Back yard progress report #2

It’s late July. We’ve installed the edging around our lawn oval, taken up about half of the sod outside the oval, and cut down the Amur maple in front of the fence.

Back yard progress report

Looks kind of awful right now, but there is a plan, really!

1. The yard waste bin is a permanent feature for now. Oh, well.

2a. The freshly cut Amur maple snag sticks out like a sore thumb, but it will blend in once it weathers a little and is surrounded by plantings.

2b. The dead Amur maple branches will go away soon.

Back yard progress report with labels

3. The pile of buckthorn should be going away soon, although there’s lots more to cut behind the fence.

4. Need to do some lawn re-seeding this fall. (It was patchy before we started trampling all over it to cut down trees and lay edgers.)

5a, 5b, and 5c. The main issue right now is that cutting down the Amur maple in front of the fence revealed just how bare our evergreen trunks are (two white spruces and a white pine). There’s also another Amur behind the fence (5d) that should go. I’ve asked a couple of tree services to come out and give us their advice.

Seems we’ve also got weedy white mulberry, Siberian elm, and an ash. We’ll have the ash taken down this fall while it’s still healthy. (Apparently it costs a lot more to have one taken down once it’s been hit by emerald ash borer, which is, apparently, inevitable.) We might take down the elm, which is leaning quite a bit, and the second Amur maple. One of the arborists thought there was a good chance the pine trees would fill in, at least a little, now that some sun can reach the trunks. Here’s hoping!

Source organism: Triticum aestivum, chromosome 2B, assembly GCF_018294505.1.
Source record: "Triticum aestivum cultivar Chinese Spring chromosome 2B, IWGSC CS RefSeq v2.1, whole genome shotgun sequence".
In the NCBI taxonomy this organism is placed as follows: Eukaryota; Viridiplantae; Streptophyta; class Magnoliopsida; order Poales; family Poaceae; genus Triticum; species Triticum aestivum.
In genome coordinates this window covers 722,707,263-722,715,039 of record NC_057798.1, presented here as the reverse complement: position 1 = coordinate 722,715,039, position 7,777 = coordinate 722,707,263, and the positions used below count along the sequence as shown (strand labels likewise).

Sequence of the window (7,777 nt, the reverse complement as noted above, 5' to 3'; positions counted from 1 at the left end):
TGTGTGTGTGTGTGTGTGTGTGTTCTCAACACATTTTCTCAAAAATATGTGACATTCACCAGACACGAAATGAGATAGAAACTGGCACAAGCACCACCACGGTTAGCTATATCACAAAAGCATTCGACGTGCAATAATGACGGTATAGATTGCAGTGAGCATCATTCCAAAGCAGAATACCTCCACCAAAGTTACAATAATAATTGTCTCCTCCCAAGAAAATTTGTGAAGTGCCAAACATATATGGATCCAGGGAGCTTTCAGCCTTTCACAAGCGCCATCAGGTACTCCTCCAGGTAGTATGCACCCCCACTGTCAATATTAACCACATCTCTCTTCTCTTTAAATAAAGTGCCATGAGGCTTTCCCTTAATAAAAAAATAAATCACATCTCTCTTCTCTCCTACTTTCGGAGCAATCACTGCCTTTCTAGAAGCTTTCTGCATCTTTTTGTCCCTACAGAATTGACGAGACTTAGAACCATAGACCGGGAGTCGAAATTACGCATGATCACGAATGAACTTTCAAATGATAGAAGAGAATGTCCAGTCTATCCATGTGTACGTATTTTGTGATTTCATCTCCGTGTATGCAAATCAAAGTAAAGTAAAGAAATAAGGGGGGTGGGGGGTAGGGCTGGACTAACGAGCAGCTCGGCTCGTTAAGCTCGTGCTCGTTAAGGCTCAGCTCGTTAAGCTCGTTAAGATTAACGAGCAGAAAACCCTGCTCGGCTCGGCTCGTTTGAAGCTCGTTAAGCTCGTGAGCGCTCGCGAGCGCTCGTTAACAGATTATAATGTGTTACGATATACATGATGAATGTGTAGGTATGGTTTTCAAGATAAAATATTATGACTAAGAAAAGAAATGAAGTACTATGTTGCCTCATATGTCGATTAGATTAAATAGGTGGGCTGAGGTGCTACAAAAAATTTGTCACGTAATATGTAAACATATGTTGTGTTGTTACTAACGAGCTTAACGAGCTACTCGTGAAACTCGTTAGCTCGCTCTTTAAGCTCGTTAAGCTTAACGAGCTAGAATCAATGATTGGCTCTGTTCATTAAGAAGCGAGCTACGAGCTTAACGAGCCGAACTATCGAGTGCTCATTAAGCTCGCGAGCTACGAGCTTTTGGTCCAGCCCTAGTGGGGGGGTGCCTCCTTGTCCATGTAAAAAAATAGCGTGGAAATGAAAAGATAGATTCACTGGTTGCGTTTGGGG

[Edit 10/19/17. I’ve learned that ash trees can be treated if they aren’t already infected, or only slightly affected, by emerald ash borer, so we may do that instead of taking it down. I would love to get rid of the Siberian elm and white mulberry. It’ll be hard to get equipment back there (plus, expensive!), but they’re shading out the crab apple and apple tree on the slope. In the years of ignoring the hill behind the fence, I forgot those were even back there because the buckthorn was hiding them. This fall, now that the buckthorn is gone, we can see flocks of robins and cedar waxwings feasting on the tiny crab apples.]

 

Back yard progress report #1

When we moved into our house in 1998, there was an old metal swing set in the back yard that was too rickety and dangerous to keep. The sandbox, however, got lots of use.

Linus and friend in the old sandbox

By the time this picture was taken (around 2008), we had put up the fence and installed planting beds all along the east side of the property.

Now that the kids are older, we took out the sandbox and expanded the planting bed along the back property line. Unfortunately, this is what it looks like right now.

Back yard bleah

It’s nicely filled in over to the left, although the whole yard is in need of more shrubs and structure in general. I scattered some wildflower seeds last fall in the section from the middle to the right, but not much has come up (yet). The tree on the right side of the picture is an Amur maple, an ecological threat according to the Minnesota Department of Natural Resources (DNR – Amur maple). Ours had been dying out in the middle for a while, so cutting it down is an easy choice. We plan to leave about 10 feet as a snag.

We cut off only a few branches with the pole saw, then made more progress with a reciprocating saw with a 12″ pruning blade. We’ll be borrowing a chain saw for the rest. It’s a bigger tree than I thought when we started! (There’s another one behind the fence, too. Yippee.)

Trying out the pole saw

We had installed part of a planned mowing strip by the raised beds on the east side of the yard last summer. This summer we’re planning to finish an oval to contain what will remain of the lawn in the back yard.

Back yard oval lawn in progress

Trenching and lopping …

Trenching and lopping

Eventually the west side of the back yard will contain paths and plantings instead of turfgrass and bare dirt. (There used to be a swing hanging from the locust.)

Back yard dirt patch

I’m not sure exactly what’s going to happen back here, but I’m thinking of native shrubs (nannyberry, chokeberry, pagoda dogwood, etc.) and lots of woodland/savanna plants. I’ll let you know how things are coming along in a future post!